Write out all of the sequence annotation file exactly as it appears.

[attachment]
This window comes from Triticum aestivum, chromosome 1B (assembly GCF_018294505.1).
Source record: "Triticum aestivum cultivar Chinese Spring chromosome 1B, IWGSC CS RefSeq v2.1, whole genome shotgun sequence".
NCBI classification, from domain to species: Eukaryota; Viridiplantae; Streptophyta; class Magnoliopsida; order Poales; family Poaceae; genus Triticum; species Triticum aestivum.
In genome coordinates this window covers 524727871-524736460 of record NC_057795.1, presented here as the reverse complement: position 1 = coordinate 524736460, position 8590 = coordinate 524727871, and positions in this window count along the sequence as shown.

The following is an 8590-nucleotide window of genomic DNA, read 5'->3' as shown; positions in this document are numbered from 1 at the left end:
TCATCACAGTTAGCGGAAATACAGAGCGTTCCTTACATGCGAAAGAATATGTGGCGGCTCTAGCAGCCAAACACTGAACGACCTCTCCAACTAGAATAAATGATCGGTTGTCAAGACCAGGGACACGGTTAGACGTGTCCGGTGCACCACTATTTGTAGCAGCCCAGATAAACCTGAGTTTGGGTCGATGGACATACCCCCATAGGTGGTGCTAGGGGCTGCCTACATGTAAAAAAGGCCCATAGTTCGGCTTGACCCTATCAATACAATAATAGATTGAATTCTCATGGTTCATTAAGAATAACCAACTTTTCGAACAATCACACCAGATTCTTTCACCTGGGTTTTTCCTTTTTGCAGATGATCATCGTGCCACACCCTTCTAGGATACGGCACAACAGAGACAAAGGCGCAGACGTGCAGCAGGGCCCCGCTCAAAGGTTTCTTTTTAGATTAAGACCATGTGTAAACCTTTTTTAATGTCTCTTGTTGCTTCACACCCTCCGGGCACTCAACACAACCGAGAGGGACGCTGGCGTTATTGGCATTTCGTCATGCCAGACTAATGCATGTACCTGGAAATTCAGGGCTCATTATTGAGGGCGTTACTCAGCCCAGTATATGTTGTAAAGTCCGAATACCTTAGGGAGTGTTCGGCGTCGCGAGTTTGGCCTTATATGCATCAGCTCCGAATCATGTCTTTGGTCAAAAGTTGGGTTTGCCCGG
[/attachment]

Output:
This window comes from Triticum aestivum, chromosome 1B (assembly GCF_018294505.1).
Source record: "Triticum aestivum cultivar Chinese Spring chromosome 1B, IWGSC CS RefSeq v2.1, whole genome shotgun sequence".
NCBI classification, from domain to species: Eukaryota; Viridiplantae; Streptophyta; class Magnoliopsida; order Poales; family Poaceae; genus Triticum; species Triticum aestivum.
In genome coordinates this window covers 524727871-524736460 of record NC_057795.1, presented here as the reverse complement: position 1 = coordinate 524736460, position 8590 = coordinate 524727871, and positions in this window count along the sequence as shown.

The following is an 8590-nucleotide window of genomic DNA, read 5'->3' as shown; positions in this document are numbered from 1 at the left end:
TCATCACAGTTAGCGGAAATACAGAGCGTTCCTTACATGCGAAAGAATATGTGGCGGCTCTAGCAGCCAAACACTGAACGACCTCTCCAACTAGAATAAATGATCGGTTGTCAAGACCAGGGACACGGTTAGACGTGTCCGGTGCACCACTATTTGTAGCAGCCCAGATAAACCTGAGTTTGGGTCGATGGACATACCCCCATAGGTGGTGCTAGGGGCTGCCTACATGTAAAAAAGGCCCATAGTTCGGCTTGACCCTATCAATACAATAATAGATTGAATTCTCATGGTTCATTAAGAATAACCAACTTTTCGAACAATCACACCAGATTCTTTCACCTGGGTTTTTCCTTTTTGCAGATGATCATCGTGCCACACCCTTCTAGGATACGGCACAACAGAGACAAAGGCGCAGACGTGCAGCAGGGCCCCGCTCAAAGGTTTCTTTTTAGATTAAGACCATGTGTAAACCTTTTTTAATGTCTCTTGTTGCTTCACACCCTCCGGGCACTCAACACAACCGAGAGGGACGCTGGCGTTATTGGCATTTCGTCATGCCAGACTAATGCATGTACCTGGAAATTCAGGGCTCATTATTGAGGGCGTTACTCAGCCCAGTATATGTTGTAAAGTCCGAATACCTTAGGGAGTGTTCGGCGTCGCGAGTTTGGCCTTATATGCATCAGCTCCGAATCATGTCTTTGGTCAAAAGTTGGGTTTGCCCGG